Posts by category

The Pro Rigger

Current Articles | RSS Feed RSS Feed

Mobile Crane Load Charts - 6 Things You Need to Know


We still get invited to work with new clients who have a small fleet of mobile cranes and a permanent crane operator crew. Typically the operators did not attend a union apprenticeship program, and has simply gained knowledge about cranes from an in-house process, sometimes rather hand-me-down. ITI is glad to work with organizations like this to conduct mobile crane operator training since they have a desire to upgrade their employees’ skill and knowledge levels and have chosen our company to get them “on-track”. Certainly we would make sure they are compliant with the state OSHA, federal OSHA requirements and the ASME B30.5 Mobile Crane standards. Blended with the training would be informational blocks concerning the manufacturer’s requirements and “best practices” for the cranes in their fleet. Concerning mobile crane load charts we would want their folks to realize:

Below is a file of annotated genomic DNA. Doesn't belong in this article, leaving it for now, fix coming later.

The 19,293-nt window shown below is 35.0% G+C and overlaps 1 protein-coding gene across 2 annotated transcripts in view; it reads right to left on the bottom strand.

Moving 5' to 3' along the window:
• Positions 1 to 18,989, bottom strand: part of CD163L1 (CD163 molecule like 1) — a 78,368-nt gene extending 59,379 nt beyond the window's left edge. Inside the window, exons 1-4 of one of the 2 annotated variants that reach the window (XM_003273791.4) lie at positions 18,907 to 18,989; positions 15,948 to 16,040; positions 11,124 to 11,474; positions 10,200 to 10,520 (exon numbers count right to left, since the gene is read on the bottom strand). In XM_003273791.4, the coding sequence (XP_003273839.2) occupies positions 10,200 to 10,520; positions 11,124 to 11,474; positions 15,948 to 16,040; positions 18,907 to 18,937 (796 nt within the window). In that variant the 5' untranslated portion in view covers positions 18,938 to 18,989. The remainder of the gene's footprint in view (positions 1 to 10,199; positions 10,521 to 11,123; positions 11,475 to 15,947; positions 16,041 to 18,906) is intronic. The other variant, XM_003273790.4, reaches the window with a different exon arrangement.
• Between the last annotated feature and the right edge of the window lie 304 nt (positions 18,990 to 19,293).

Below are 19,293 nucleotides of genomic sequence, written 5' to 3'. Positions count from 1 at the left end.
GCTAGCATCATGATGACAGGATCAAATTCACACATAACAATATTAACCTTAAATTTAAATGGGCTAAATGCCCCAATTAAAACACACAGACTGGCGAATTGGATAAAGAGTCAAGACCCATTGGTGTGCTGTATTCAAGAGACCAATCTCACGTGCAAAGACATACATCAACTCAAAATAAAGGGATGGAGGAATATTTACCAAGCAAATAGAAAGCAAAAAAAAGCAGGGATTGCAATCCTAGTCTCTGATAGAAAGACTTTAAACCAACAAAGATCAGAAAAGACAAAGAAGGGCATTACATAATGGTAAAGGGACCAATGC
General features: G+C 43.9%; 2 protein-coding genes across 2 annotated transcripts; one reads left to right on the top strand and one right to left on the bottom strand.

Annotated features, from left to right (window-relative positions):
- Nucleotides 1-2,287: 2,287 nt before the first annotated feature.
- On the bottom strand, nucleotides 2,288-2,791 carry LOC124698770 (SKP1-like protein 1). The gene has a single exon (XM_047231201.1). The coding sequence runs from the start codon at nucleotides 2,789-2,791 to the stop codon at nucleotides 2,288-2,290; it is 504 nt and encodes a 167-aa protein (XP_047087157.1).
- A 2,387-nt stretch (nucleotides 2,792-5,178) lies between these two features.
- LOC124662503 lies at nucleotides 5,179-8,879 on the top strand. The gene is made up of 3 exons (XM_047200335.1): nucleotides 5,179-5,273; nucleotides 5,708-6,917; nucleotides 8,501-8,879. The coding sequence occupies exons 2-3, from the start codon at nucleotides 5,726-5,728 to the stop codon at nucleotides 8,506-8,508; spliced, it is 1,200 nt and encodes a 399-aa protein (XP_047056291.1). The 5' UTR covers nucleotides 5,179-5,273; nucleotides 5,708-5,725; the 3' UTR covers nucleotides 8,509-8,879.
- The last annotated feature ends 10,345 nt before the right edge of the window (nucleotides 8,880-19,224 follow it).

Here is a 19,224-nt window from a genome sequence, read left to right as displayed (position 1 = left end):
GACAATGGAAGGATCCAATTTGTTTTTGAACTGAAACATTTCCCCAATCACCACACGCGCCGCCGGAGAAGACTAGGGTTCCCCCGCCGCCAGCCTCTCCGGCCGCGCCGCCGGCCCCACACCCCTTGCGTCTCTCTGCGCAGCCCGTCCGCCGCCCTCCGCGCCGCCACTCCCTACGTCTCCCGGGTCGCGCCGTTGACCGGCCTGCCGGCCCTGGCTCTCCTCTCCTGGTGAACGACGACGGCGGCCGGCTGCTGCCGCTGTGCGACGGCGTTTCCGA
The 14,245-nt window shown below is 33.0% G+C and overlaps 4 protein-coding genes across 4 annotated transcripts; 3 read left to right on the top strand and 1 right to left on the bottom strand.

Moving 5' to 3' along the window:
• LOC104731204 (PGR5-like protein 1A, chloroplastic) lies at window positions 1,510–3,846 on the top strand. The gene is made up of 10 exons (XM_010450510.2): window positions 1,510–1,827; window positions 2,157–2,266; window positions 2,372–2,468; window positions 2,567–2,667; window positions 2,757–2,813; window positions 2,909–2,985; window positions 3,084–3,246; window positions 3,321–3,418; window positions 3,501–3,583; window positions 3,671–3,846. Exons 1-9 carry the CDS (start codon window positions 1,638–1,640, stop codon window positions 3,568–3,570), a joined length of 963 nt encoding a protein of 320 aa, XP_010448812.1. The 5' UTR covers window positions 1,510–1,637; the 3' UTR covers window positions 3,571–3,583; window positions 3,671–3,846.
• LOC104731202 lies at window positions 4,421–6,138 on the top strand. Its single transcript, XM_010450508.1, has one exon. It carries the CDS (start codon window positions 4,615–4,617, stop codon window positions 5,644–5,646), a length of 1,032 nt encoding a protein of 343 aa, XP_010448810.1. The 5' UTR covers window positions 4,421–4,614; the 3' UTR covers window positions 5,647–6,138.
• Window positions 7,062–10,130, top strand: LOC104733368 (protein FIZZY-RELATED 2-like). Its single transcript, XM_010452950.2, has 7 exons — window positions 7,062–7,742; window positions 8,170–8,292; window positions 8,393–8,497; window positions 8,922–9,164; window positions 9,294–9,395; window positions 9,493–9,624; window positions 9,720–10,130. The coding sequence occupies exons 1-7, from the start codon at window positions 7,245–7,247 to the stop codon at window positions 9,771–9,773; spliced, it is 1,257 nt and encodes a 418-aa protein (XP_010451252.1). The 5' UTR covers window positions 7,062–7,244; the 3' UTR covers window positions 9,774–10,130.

1. Initially, the gross load rating charts are based on a mobile crane load chartcombination of crane components in place, such as; counterweights by number and location on the crane, jibs stowed/erected, number of boom section (lattice inserts), hooks blocks and the like.
  2. Secondly, the gross load rating charts are affected by the crane “footprint” such as; on- tires stationary, on-tires pick/carry, outriggers extended 0/50/100%, and crawlers retracted/extended to name a few.